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Burge Reparations – Resolution

S U B S T I T U T E
R E S O L U T I O N


WHEREAS, In a career spanning more than twenty years, Jon Burge rose to the rank of Commander in the Chicago Police Department before he was fired in 1993 for torturing a confession from a murder suspect. More than 100 African-Americans who were detained by the Chicago Police Department between 1972 and 1991 have accused Burge or police officers working under his command of engaging in acts of torture and physical abuse. In 2010, Burge was convicted on charges of perjury and obstruction of justice for falsely denying that he and detectives under his command had engaged in torture and abuse and that he was aware of this torture and physical abuse of suspects; and

WHEREAS, The City Council wishes to acknowledge this exceedingly sad and painful chapter in Chicago’s history, and to formally express its profound regret for any and all shameful treatment of our fellow citizens that occurred; and

WHEREAS, The City Council recognizes that words alone cannot adequately convey the deep regret and remorse that we and our fellow citizens feel for any and all harm that was inflicted by Burge and the officers under his command. And yet, words do matter. For only words can end the silence about wrongs that were committed and injustices that were perpetrated, and enable us, as a City, to take the steps necessary to ensure that similar acts never again occur in Chicago; and

WHEREAS, The apology we make today is offered with the hope that it will open a new chapter in the history of our great City, a chapter marked by healing and an ongoing process of reconciliation; and

WHEREAS, Just as a wrongful act followed by an apology, forgiveness and redemption is part of the shared human experience, so too is the widely held belief that actions speak louder than words; and

WHEREAS, For this reason, the City of Chicago wishes, in some tangible way, to redress any and all harm that was suffered at the hands of Jon Burge or his subordinates by extending to those individuals who have a credible claim of torture or physical abuse (“Burge victims”) and to the members of their immediate family, and, in some cases, to their grandchildren, a variety of benefits. These benefits will include, among other things, free tuition at the City Colleges of Chicago and free access to the specialized job training and certification programs offered there; specialized psychological, family, substance abuse and other counseling services at a convenient South Side location that will be based on the model of services provided by the Marjorie Kovler Center of the Heartland Alliance; job placement in programs offered by the City and its sister agencies for formerly incarcerated individuals; and prioritized access to applicable support services and programs currently offered by city departments. The City-provided services and programs to which Burge victims will receive prioritized access may include workplace re-entry support and job training and placement, counseling, assistance for food, housing and transportation, one-on-one case management at Community Re-Entry Support Centers and Community Service Centers, and access to senior care services and resources provided by the Department of Family and Support Services; health services programs coordinated by the Department of Public Health; and small business assistance programs administered by the Department of Business Affairs and Consumer Protection; and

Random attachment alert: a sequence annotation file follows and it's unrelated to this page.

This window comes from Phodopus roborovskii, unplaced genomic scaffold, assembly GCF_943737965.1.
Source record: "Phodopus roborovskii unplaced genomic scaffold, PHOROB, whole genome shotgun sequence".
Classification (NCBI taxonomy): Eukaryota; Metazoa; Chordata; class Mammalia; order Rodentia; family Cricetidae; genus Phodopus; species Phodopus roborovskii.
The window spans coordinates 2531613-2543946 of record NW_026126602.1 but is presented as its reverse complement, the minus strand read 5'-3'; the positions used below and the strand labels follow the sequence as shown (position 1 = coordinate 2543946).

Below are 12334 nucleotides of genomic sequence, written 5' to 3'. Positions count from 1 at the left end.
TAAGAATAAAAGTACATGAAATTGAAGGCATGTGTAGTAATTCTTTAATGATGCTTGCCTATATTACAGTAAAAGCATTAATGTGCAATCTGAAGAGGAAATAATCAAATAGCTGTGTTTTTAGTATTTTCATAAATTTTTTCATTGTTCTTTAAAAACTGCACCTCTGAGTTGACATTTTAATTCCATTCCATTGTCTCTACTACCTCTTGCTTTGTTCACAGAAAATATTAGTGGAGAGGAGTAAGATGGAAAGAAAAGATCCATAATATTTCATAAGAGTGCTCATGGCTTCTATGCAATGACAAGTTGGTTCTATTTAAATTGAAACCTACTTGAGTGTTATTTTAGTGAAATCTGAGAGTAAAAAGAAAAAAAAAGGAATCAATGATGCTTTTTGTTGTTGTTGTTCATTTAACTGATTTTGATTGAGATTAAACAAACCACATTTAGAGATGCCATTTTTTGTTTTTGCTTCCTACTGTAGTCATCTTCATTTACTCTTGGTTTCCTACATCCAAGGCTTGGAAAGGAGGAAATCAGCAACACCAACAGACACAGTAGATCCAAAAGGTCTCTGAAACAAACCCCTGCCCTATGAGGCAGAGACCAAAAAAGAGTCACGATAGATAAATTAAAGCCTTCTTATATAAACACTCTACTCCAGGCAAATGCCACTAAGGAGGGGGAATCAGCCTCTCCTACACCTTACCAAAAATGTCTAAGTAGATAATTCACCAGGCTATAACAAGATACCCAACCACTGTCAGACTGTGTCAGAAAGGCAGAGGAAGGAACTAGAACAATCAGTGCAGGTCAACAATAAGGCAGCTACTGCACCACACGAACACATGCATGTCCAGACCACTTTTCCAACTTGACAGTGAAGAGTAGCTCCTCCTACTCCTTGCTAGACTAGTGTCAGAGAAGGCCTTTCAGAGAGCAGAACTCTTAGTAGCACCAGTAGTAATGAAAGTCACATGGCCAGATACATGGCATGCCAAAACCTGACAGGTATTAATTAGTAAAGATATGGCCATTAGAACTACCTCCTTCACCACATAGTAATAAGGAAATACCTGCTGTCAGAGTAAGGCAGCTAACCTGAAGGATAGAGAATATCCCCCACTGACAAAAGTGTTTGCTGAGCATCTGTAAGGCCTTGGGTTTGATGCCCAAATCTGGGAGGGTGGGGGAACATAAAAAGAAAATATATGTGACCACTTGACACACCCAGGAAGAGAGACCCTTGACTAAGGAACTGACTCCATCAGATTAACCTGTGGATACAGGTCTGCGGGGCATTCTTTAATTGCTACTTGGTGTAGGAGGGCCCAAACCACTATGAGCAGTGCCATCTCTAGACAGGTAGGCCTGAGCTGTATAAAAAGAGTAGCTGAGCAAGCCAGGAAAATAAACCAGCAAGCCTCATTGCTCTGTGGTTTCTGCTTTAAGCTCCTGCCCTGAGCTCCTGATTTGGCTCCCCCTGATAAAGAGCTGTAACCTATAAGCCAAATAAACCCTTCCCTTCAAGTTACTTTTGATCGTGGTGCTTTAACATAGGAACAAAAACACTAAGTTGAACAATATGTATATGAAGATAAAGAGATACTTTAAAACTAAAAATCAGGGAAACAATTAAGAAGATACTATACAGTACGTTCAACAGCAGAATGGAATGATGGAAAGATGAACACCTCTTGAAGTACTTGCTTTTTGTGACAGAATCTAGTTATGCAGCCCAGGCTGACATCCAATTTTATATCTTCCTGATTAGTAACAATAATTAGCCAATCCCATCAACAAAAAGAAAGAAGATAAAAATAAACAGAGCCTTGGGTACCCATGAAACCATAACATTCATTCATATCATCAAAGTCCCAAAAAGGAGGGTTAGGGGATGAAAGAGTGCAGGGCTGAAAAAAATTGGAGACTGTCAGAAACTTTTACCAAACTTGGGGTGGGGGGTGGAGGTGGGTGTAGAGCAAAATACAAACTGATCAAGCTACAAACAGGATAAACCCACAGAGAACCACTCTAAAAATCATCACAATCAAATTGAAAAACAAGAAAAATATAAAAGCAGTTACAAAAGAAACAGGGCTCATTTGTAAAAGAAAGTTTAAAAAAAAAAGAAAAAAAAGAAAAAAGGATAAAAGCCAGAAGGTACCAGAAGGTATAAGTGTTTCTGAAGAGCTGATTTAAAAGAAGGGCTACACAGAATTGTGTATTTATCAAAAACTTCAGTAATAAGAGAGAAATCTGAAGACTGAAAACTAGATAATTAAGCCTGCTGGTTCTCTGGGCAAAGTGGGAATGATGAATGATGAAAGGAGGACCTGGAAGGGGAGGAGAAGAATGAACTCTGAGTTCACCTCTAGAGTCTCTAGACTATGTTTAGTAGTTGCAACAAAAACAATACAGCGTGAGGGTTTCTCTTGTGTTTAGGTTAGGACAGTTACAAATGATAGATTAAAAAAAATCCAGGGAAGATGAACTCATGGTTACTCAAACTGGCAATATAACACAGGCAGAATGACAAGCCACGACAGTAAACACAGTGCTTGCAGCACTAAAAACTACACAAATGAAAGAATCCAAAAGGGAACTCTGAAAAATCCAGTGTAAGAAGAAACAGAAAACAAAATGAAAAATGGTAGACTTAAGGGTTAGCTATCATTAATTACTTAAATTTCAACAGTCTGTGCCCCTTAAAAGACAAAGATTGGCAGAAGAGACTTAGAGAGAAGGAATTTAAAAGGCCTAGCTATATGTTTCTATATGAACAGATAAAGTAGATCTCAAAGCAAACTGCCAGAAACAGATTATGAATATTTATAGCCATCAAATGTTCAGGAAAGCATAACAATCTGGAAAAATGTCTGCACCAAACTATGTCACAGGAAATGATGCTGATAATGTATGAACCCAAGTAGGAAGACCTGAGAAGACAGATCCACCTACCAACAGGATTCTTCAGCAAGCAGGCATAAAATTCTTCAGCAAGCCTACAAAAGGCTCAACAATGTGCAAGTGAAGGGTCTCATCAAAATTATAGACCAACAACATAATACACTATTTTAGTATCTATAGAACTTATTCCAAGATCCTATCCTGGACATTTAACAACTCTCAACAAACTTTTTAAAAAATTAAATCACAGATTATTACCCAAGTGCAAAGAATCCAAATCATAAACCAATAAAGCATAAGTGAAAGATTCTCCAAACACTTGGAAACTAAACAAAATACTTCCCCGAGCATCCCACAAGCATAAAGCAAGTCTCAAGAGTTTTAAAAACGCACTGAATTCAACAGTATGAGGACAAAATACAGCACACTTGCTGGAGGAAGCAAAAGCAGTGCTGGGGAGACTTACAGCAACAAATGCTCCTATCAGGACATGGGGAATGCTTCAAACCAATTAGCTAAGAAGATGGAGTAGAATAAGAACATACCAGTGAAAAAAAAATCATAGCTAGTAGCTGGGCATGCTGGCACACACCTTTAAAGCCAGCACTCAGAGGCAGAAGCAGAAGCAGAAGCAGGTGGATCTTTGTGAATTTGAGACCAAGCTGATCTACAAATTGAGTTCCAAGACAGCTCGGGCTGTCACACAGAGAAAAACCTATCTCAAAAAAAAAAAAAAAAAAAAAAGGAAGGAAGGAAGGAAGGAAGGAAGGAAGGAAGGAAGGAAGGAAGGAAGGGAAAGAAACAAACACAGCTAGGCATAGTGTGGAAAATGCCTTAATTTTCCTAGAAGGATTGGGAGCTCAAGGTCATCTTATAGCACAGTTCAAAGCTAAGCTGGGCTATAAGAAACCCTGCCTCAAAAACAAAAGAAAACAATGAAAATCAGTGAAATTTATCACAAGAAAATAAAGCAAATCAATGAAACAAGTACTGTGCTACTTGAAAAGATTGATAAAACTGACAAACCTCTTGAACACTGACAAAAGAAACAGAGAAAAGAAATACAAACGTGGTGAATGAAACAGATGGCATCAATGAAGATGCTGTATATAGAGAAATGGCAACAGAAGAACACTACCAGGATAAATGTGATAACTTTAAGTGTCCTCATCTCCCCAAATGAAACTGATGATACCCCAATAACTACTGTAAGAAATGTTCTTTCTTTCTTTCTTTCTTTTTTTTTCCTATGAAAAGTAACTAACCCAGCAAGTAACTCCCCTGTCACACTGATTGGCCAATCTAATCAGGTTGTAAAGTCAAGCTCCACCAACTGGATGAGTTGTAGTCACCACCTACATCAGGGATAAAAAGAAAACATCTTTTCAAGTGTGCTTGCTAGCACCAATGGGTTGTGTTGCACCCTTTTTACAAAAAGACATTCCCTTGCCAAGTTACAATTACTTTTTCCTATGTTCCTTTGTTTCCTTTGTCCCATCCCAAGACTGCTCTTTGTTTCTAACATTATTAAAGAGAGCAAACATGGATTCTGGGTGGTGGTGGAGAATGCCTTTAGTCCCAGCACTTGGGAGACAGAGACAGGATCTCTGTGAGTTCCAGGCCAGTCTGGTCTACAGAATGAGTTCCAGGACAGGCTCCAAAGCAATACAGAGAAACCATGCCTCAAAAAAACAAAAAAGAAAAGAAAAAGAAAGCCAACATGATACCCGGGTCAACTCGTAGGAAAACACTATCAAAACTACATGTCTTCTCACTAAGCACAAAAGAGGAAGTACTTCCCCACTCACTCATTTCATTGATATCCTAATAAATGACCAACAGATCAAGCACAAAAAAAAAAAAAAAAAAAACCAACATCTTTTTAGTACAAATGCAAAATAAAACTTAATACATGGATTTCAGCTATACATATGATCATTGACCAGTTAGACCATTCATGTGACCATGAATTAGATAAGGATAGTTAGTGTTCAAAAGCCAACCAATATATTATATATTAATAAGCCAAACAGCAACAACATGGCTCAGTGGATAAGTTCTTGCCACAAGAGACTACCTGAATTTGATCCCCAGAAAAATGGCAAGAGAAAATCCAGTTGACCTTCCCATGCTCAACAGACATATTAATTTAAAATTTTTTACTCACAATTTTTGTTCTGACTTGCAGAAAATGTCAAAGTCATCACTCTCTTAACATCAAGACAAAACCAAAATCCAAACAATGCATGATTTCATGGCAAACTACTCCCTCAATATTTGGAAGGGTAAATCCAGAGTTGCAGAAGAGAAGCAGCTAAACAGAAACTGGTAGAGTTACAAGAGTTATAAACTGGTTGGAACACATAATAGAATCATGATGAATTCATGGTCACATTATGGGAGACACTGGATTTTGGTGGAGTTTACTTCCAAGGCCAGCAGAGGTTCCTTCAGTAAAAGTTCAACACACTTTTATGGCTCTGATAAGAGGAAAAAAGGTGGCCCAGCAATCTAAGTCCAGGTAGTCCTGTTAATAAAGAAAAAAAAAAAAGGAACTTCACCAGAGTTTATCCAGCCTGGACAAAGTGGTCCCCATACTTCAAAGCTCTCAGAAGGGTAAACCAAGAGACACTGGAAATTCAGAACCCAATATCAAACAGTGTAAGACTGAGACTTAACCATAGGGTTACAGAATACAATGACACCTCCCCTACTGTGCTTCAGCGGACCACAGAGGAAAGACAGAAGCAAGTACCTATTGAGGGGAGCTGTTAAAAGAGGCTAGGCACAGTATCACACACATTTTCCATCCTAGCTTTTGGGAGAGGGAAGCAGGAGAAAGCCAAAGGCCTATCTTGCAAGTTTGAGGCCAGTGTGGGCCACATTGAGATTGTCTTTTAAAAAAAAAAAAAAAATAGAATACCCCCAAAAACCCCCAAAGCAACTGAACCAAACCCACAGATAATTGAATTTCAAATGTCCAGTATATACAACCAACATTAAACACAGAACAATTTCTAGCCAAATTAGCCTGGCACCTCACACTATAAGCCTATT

WHEREAS, Because education about the transgressions of the past is essential to laying claim to a future that is free of racism, discrimination, inequality and cruelty, the City of Chicago plans to work with Chicago Torture Justice Memorials, an advocacy organization committed to honoring and seeking justice for survivors of Chicago police violence, to construct a permanent memorial to the Burge victims; and, beginning in the 2015-2016 school year, the Chicago Public Schools will incorporate into its existing U.S. history curriculum for eighth-grade and tenth-grade students a lesson about the Burge case and its legacy; and

WHEREAS, It is the sincere hope of this great City that the process of repair, renewal and reconciliation that we affirm today will help to restore the trust of all Chicagoans in the decency and fairness of their municipal and county governments, including their law enforcement agencies; now, therefore,


BE IT RESOLVED, That we, the Mayor and Members of the City Council of the City of Chicago, on behalf of all Chicagoans—

(1)acknowledge and condemn, as evil and reprehensible, any and all acts of torture and abuse inflicted upon the Burge victims; and

(2)apologize to the Burge victims for these horrific and inexcusable acts; and

(3)express our most solemn regrets to the families of the Burge victims for any and all harm that they suffered as a consequence of the ordeal that their loved ones were subjected to; and

(4)remember these past events, to ensure that this sad chapter in our City’s history is never forgotten; and

(5)reaffirm our City’s commitment to righting the wrongs of the past, and in so doing, reassure Chicago’s residents that such wrongs will not be repeated in the future; and

BE IT FURTHER RESOLVED, That a suitable copy of this resolution be presented to Chicago Torture Justice Memorials, as a sign of our respect for their work and of our concern about this important matter.